Santa Barbara Return Jobs Back to US co edited by Skinnerboox and Alejandro Cartagena
“A fitting book for our current US political climate”. Jeffrey Ladd for the Photobookstore
The surface of a city can lure us into its immediate beauty. It is through walking and getting lost that the surface seems to peel away and present new impressions. During a residency in Santa Barbara California, Alejandro took to the streets and to the World Wide Web to explore the idea of what this place could be. He was interested in how it had been previously constructed in the mind of the outsider; was it a college town? The home of Opera Winfrey and other Hollywood stars? The Soap Opera of the 90´s? The site of school shootings? Though on the exterior this small tourist town seemed the picture-perfect American-Mediterranean escape, just under the façade seemed to lay something uneasy. Santa Barbara is Cartagena’s explorations of a narrative of that that can only be felt from the outside. It is a book about perceptions of a place. It suggests that nothing is immovable and no one is safe.
“Another great book cover, this one more enigmatic, to say the least. Alejandro walks the street of Santa Barbara in California to un-portrait the place and to bring more questions than answers in his description of the world famous city. Voluntarily staying away from the Californian stereotypes, his wondering around at night and his attention to mundane details question the legitimacy for privilege that its inhabitants proclaim and turning the limbo city into a dubious purgatory. In the actual political turmoil and uncertain future for immigrants in the US, Alejandro Cartagena uses the spiritual power of Santa Barbara (the Saint) to question the economic power of Santa Barbara (the city) in a beautiful book and with a very dynamic sequence”. Cristina de Middle picked the book as one of the top books of 2016 for Photoeye
“There is a Terrain within this book, bank facades, television soap-opera bravado and the night, ill-illuminated passages that remind one of the possibility of life without light under the cloud that seems to rain down similar to that of Native American Indian petroglyphs of terrible storms. This symbology, this fervent fabric of decline is screened within the book, but it is subtle and perhaps that is why, it is doomed, like human behaviour and meaning, to the sidelines of a genetic and shared understanding of images. After all, the images that present the cavalcade of great disruption are only written about largely after the event…” the great comet pierced mother earth’s veil and the many of life were lost”. To say the writing is on the wall within these pictures is a not so subtle travesty or a bad joke that we can explore together from the bottom of the well. This book is HIGHLY RECOMMENED and if you should find yourself clutching, do count your days as it is written and it is already upon you”. –Brad Feuerhelm for American Suburb X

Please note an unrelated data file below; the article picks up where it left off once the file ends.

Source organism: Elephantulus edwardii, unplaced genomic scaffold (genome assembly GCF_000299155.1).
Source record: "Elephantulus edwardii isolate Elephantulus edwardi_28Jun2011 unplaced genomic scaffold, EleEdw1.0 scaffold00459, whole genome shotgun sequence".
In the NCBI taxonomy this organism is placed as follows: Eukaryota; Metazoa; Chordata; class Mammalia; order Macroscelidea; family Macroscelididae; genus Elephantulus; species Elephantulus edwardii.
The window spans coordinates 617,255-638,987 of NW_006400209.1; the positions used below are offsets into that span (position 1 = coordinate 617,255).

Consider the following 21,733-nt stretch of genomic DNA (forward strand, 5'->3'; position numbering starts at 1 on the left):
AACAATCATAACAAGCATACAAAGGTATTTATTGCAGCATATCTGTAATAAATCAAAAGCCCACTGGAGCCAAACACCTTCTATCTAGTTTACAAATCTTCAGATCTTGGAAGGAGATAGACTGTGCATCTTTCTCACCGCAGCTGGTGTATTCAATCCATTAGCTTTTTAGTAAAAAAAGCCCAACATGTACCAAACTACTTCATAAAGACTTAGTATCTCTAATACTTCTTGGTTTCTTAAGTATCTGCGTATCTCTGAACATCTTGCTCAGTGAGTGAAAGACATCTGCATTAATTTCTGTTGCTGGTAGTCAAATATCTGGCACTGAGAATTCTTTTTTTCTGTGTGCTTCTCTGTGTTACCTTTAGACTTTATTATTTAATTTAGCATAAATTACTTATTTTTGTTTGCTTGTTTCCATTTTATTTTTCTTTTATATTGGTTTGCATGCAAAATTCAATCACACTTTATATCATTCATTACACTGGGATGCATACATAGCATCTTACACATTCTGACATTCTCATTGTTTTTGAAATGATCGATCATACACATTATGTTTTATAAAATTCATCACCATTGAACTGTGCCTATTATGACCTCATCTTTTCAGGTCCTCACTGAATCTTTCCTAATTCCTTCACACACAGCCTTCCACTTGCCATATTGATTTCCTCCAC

“Quite different to Cartagena’s other books and project, Santa Barbara Return Jobs Back To US flows through a variety of photographic styles to present an initially ambiguous portrayal of Santa Barbara, California. Through a cleverly sequenced torrent of images we slowly build layer upon layer of details and atmosphere. A book where a photographer and publisher’s joint skills blend to a very satisfying outcome”. Martin Amis picked the book as one of the top books of 2016 for Photobookstore UK
“Santa Barbara return the jobs back to US is chilling portrait of the American society. Masterfully edited and sequenced, every double page suggests tension, disavowal, something hushened for a long time that now seems uncontrollable. Somehow it feels like a premonition, like the calm before the storm, the overriding feeling that things are not quite what they seem to be”. Mariela Sancari picked the book as one of the top books of 2016 for Photobookstore UK
“I like that Alejandro Cartagena makes pictures that we can easily understand, like his “Carpoolers” project, or the photographs of mini-concrete houses, in his hometown of Monterrey, disappearing towards the horizon. But he also has a tendency to bring images together in ways that defy simple description. Many of the photographs in this book are not “about” anything per se, but their tone, seen together, leaves little mystery. Alejandro’s “America,” seen through the lens of “Santa Barbara,” is a place hanging on by a thread. There are several images in the book, peering down on the street, taken from high up in a building somewhere. In other, happier times, I might enjoy their dynamic perspective. “Wow, those are cool,” I might think. But in the context of 2016, I couldn’t help but imagine the photographer a lonely, bitter shooter, eyeing up his next victim through a rifle-scope, anxious to squeeze the trigger, and move the drama along to its natural conclusion”. –Jonathan Blaustein 2016
“Skinnerboox publications are among my favorite of late . . . Alejandro Cartagena’s “Santa Barbara Return Jobs Back To Us” sums up their brilliance in book making. Love the spreads, printing, materials, photographs, and conflated subject matter found in this page turner, as with several other of SB’s books. Dig it!”. MICHAEL AST
“…Through this narrative Cartagena conjures the sense of a place, which has the air of an ambiguous borderland, a porous place where culture and people flow. Whether it is between north or south, or past and present, is difficult to say. It is a place where the idea of concrete identities, nationalities and strictly delineated borders seem like a nostalgic dream or a relicfrom the past superseded by a new and very different reality – a place where the topography is treacherous, the present uncertain, and the future, even more so”. LEWIS BUSH for 1000 Words
1st Edition of 450 $70USD plus $20USD for donkey shipping anywhere in the world.